5 Lessons About Hair (And Life) I Learned from My Hairstylist Mother
My childhood pictures say a lot about me, or rather, my hair. While most of my friends kept the same long, blunt cut style for years, I’ve always had a look. There was the chin-hugging bob with bangs at age five (very Pulp Fiction), a mullet when I was seven (yup, it was the ‘80s), a spiral perm at 12, and even “The Rachel” at 17. From year to year, my hairstyles changed, sometimes dramatically. But adopting the style-of-the-moment wasn’t always my idea. My mother was a hairstylist. Growing up with a hairdresser mom taught me a lot and not just about hair. Watching her work and seeing her approach to her trade taught me some things about life in general.
As I mentioned above, my hair rarely stayed the same from appointment to appointment. I’ve lost count of all the times I’ve cut and grown out bangs. I’ll admit that now, as a busy mom of three, I’ve grown a little complacent with my hair experiments. So, when I get that not-so-subtle 12-week reminder from my hair salon (whoops!), I’ll start searching Instagram or Pinterest for new style inspiration to bring to my next appointment. The takeaway: Life is short; change up your hair. Cut the bangs. Make the chop. Add the layers. It all works. And if it doesn’t, it all grows back.
Don’t color until you need to
I’m probably going to catch some heat from my colorist and balayage-loving friends for saying this. Trust me; I get it. Hair color is fun. My mom, a natural redhead, colored her strands to keep them vibrant with age, but she always told me to hold off until I had a reason to hit the salon. Of course, I didn’t heed her advice in high school and came home with stoplight red hair from a box. I also saved all my after school job money for a head full of bad cap highlights. But my mother had a point: Dyeing your hair can be damaging, and once you start, it’s hard to stop. In my late 20s, despite having access to some of the top colorists in the world (thanks to my job as a beauty editor), I decided to embrace my natural hue (chestnut brown) until I had grays to cover. Considering I’ve recently spied my first silver strand, it’s game on real soon.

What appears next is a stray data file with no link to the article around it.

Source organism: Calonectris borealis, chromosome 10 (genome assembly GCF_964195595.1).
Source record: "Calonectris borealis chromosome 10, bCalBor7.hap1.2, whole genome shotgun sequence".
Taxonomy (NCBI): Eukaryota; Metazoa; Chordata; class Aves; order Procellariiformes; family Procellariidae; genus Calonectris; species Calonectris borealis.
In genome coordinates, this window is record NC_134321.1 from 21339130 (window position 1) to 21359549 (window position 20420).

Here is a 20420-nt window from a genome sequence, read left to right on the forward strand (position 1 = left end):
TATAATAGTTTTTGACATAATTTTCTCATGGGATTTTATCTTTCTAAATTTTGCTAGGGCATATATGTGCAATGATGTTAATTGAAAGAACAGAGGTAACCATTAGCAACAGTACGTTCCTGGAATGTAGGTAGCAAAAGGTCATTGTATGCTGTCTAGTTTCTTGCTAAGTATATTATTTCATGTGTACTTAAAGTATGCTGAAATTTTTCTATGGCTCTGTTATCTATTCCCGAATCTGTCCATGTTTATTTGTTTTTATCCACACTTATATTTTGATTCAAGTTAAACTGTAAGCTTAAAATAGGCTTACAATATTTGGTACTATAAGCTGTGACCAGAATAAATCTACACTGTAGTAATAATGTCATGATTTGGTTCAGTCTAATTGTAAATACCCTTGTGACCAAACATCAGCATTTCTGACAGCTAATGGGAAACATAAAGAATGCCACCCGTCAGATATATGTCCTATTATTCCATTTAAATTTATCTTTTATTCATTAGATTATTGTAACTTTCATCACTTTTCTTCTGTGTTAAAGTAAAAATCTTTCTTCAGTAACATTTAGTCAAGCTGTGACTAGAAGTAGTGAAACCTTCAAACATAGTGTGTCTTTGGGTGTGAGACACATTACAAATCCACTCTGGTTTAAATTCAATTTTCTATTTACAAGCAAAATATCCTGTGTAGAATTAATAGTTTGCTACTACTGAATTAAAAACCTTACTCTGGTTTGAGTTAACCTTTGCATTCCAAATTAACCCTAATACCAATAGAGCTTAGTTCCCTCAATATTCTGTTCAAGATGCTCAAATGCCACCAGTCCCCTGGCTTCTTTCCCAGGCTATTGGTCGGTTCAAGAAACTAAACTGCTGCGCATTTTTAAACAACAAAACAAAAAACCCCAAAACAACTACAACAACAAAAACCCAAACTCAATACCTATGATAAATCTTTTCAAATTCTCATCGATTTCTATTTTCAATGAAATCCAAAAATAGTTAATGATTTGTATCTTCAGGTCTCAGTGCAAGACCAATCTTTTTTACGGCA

Always have a side hustle
My mom eventually left the salon scene to be home with her family, but she continued to cut hair for neighbors and friends in my kitchen, earning herself some extra pocket money. And when my father passed away unexpectedly when I was just six (my brother, eight), her little side gig helped to keep us all afloat. The lesson that stuck with me: hustle. As a tween and teen, I delivered newspapers, babysat, and worked at a local bagel store and a doctor’s office. Now as a freelance writer, my goal is to always have multiple streams of income. If one dries up (and they always do), I have other means to rely on.
Put your best hair forward
I worked alongside my mom at a doctor’s office for several summers. Every evening after we clocked out, she would comb her hair, spritz some hairspray, and put on lipstick. I was ready to throw my hair into a messy bun and call it a day, and she was getting coiffed all over again!? My mom still doesn’t go anywhere without “freshening up.” She’s always polished whether she’s going out to dinner or hitting the grocery store. When I’m about to run errands looking like I’ve crawled out of a cave, I can hear her voice in my head telling me to at least pull my hair into a chic ponytail and apply some lip gloss.
Old-school hair tricks can be awesome
A prom updo from my mom was truly a work of art. It took hours, and had multiple steps, including pin curls and a cool trick that involved pulling it all in tighter with a bandana. Those curly updos would’ve lasted for days if I didn’t take out all 857 hair pins as soon as I got home. Mom had some serious hair hacks. And while it’s literally my job to find new beauty tips, there’s something to be said about the retro tips I’ve gleaned from her over the years, including:
- Gently backcomb your crown to create lift that doesn’t look teased or stiff
- For the perfect side hair part, line it up with the iris of your eye
- Despite all the fancy wands out there, hot rollers are the real secret to big, soft waves
- Spray hairspray six-to-eight inches from your head to avoid a shellacked look
- Speaking of hairspray, use a flexible one not only for hold, but also to add texture and volume; spritz and tousle
Beauty has literally shaped my life. I owe everything—from those ever-changing hairstyles to my career as a beauty editor/writer—to my mom’s trade. She taught me the value of a dollar and a good hairbrush. I may not have inherited her fiery red strands, but I did get her fierce determination and love of all things hair.